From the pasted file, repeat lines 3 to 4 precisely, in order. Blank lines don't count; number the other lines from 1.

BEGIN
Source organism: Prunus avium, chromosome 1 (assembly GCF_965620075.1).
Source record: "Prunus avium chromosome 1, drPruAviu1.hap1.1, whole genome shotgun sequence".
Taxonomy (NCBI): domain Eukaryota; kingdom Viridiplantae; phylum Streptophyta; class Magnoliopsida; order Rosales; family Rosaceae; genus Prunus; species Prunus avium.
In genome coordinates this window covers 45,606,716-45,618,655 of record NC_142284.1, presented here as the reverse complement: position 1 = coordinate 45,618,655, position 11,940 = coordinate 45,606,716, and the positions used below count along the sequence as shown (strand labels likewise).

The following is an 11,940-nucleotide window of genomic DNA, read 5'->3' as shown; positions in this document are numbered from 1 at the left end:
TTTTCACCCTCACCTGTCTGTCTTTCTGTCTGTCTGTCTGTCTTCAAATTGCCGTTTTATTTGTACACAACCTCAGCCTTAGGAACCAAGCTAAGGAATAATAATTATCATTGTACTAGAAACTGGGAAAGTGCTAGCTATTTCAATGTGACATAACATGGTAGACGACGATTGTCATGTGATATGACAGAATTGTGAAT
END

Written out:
Taxonomy (NCBI): domain Eukaryota; kingdom Viridiplantae; phylum Streptophyta; class Magnoliopsida; order Rosales; family Rosaceae; genus Prunus; species Prunus avium.
In genome coordinates this window covers 45,606,716-45,618,655 of record NC_142284.1, presented here as the reverse complement: position 1 = coordinate 45,618,655, position 11,940 = coordinate 45,606,716, and the positions used below count along the sequence as shown (strand labels likewise).